The former Baywatch star became the first contestant to be voted off the British competition earlier this month (Jan13) after failing to impress the judges and the voting public with her debut routine with professional partner Matt Evers.
She blamed a slight wardrobe malfunction for the loss, but she is refusing to give up on the sport completely and has turned her attention to the show in Holland.
She tells British newspaper The Mirror, "I'm happy to show the real routine and show the U.K. what it was supposed to look like. I have spent months in training."
After she was booted off the U.K. show, the actress insisted she would keep practising her new hobby, stating, "It was really fun and now I know how to skate a little bit. I'll keep skating for sure."
Anderson will appear on the Dutch programme with Evers, who she is also rumoured to be dating.
The former Baywatch star has been learning to ice skate in recent weeks, and impressed the judges with her debut routine with professional Matt Evers, placing midway on the leaderboard.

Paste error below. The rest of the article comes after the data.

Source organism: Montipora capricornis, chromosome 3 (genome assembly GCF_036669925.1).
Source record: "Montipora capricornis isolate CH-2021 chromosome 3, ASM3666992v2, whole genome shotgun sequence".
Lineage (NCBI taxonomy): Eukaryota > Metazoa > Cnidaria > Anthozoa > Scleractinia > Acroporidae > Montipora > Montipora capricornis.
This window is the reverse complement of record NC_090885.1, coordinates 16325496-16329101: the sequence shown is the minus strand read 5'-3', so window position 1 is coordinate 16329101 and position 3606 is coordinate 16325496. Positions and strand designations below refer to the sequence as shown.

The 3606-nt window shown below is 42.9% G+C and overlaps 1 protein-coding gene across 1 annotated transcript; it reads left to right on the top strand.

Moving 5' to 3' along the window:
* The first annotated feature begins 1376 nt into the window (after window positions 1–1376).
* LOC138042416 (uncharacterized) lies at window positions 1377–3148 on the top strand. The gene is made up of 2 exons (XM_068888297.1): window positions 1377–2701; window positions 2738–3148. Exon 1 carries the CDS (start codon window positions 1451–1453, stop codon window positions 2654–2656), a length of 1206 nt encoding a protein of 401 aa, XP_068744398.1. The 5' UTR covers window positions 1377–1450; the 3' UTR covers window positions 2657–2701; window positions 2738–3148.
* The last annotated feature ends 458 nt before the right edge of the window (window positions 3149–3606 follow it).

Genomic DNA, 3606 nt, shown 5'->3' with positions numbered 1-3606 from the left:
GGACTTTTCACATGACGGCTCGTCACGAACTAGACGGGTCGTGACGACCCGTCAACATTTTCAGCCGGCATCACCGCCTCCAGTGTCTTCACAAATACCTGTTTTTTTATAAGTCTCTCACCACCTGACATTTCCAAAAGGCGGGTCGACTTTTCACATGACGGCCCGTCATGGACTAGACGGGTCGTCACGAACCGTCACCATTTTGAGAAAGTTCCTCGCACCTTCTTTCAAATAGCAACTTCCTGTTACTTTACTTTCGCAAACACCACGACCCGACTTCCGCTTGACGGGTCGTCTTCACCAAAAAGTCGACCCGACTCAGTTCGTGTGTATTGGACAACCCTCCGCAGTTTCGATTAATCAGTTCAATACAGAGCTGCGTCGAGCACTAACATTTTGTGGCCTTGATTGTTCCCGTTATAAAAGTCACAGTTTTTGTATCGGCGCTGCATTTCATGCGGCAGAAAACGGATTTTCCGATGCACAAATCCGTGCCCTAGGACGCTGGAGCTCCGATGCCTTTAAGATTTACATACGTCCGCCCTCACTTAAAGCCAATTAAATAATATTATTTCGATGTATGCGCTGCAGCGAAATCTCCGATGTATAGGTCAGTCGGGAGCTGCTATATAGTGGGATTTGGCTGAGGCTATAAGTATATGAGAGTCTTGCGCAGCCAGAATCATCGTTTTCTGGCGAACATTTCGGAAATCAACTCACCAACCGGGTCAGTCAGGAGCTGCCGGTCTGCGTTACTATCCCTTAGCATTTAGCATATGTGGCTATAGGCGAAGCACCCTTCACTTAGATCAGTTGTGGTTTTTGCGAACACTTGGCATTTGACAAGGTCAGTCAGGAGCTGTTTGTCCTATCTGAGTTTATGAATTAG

However, Anderson found herself in the bottom two alongside British TV presenter Keith Chegwin after the viewers voted.
She skated again, to Sinead O'Connor's Sacrifice, in a bid to stay in the competition but experienced a slight wardrobe malfunction when her dress slipped down to reveal part of her breast.
Anderson told co-host Phillip Schofield, "My dress fell off! (I was) a little wobbly."
The judges opted to save Chegwin, but Anderson was gracious in defeat.
Speaking after she was booted off the show, the actress said, "(I feel) sad. It was really fun and now I know how to skate a little bit. I'll keep skating for sure. I feel so bad, I'm sorry Matt - he should not be here. I just stumbled, my dress, my boobs fell out, it happens."
The former Baywatch star is learning to ice skate for the series, in which she is paired with professional Matt Evers.
The pair has been practising routines ahead of the show's first episode and Anderson is sporting a number of bruises across her body due to the tough training sessions.
She tells Britain's Closer magazine, "Ice skating is all new to me and the rehearsals have been really tough. My skating partner, Matt Evers, is great. Our chemistry is really good and he's been so patient. I love the choreography and the lifts, but everything is so difficult - I've got bruises everywhere."
Anderson admits her sons were sceptical about her involvement with the show when she first told them, adding, "When I told Brandon that I would be skating on Dancing On Ice, he just rolled his eyes. My sons like surfing and playing rugby. Typical boys!"
The series is set to debut in the U.K. on Sunday (06Jan13).